We are Young And Free: Hillsong as you've never heard them before

Young And Free is the latest musical brand to emerge from the Australian team at Hillsong. Previous years have seen the launches of Hillsong Chapel (live acoustic worship), Hillsong London (the UK's contribution to the movement) and Hillsong United (youth worship). But if Hillsong United is worship for youth and Hillsong Kids is worship for kids, then what is Young And Free?

The answer to this question lies behind the fact that Hillsong United has grown up and is no longer a youth movement. The United team was founded in 1998 and has now matured into a well-respected band who regularly tour all over the world. Fans of the band who used to dance around to guitar-fuelled tracks like Everyday and Tell The World as teenagers are now in their late 20s and early 30s.

Because Hillsong United's fan base has grown up with them, there now exists a youth-shaped gap in the Hillsong franchise.

As Young and Free enter the ring, their sound is far removed from the original Hillsong United 'youth sound'. Times have changed and dance music has conquered rock music in the teenage market. You'll hear more synths than guitar riffs on this record.

Hillsong Church's philosophy is well known: It's driven by creativity and excellence. There's an attitude of 'we do this well, or we don't do it at all' that drives their musical projects. And it's an attitude that's just as evident here as on United projects.

There are plenty of new names involved on We Are Young And Free. Laura Toggs - daughter of Hillsong leader Brian Houston is one of them. Arguably the Hillsong name is in itself huge enough to sell records, but its still a risky move to release a record that doesn't feature a well-known name like Reuben Morgan or Joel Houston.

There's musical integrity and lyrical truth throughout the record. Second track Alive is the standout song of the first half of the album. A catchy riff immediately gets the crowd going before the chorus kicks in with "You are, you are, you are, my freedom, we lift you higher, lift you higher". It's not particularly profound and the following 'woah's are a tad predictable but the beat that drives the worship is pleasant enough.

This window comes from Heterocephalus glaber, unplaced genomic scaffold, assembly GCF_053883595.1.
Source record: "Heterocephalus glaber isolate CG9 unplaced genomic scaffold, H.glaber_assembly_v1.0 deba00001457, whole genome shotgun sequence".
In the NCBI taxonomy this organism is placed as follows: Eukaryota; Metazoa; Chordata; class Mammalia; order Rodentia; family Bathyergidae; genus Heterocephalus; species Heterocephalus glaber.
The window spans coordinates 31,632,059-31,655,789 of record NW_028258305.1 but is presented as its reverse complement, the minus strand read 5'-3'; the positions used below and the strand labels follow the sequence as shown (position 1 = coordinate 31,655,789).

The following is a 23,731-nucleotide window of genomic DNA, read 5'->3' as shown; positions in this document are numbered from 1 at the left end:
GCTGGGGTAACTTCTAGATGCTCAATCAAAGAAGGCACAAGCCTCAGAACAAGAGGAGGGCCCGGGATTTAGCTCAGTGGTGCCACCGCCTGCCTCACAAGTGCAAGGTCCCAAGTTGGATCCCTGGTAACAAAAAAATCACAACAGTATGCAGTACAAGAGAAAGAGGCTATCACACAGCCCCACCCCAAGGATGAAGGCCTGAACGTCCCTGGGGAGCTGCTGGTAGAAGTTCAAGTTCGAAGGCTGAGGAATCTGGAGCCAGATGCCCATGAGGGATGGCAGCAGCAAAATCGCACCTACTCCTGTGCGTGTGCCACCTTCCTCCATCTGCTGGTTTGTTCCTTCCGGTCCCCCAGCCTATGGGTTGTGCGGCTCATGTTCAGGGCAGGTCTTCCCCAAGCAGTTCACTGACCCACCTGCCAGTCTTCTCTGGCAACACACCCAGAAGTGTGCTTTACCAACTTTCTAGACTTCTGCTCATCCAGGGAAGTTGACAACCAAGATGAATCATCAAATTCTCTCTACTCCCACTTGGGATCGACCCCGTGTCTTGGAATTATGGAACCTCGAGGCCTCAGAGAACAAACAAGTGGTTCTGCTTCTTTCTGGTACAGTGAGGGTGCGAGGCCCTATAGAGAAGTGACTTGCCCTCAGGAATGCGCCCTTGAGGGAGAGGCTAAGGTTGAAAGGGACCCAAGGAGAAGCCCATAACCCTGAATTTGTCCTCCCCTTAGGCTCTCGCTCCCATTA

Stylistic comparisons can be made to everyone from Miley Cyrus to Coldplay and strangely, Hillsong United's later material (Close sounds like it could have been a track on Aftermath).

While Hillsong Kids music tends to use imagery particularly relevant to that age group (Jesus Is My Superhero) and Hillsong United's lyrics often verge on the abstract (Oceans), Young And Free occupies a fantastic middle ground. "I've found love that never runs dry, from the depths to the sky", they sing in Love Goes On. It's simple without being simplistic.

End of Days is a prime example of this grown up-youthful blend. Its difficult to put your finger on what makes the song 'young' when lyrically, the song could be easily sung by adults. Nevertheless, there's a youthful quality to the recording.

The surprise hit on the record can be found in the final track Sinking Deep. Categories of 'Hillsong', 'Worship' and 'Youth' are irrelevant here. This is a fantastic song by anyone's standards. The 7-minute anthem builds from a single piano into a full band with synthesizers and pulsating drums. As always, the object of the song is Jesus, who the team praise with everything they've got.

With yet another arm of Hillsong's music collection being extended, its difficult to predict where the church will go next. They've already done instrumental and Christmas albums. Is there anywhere left to go?

It's impossible to know. But one thing is for sure, Hillsong's reputation for producing top quality and inspiring worship music isn't going away any time soon.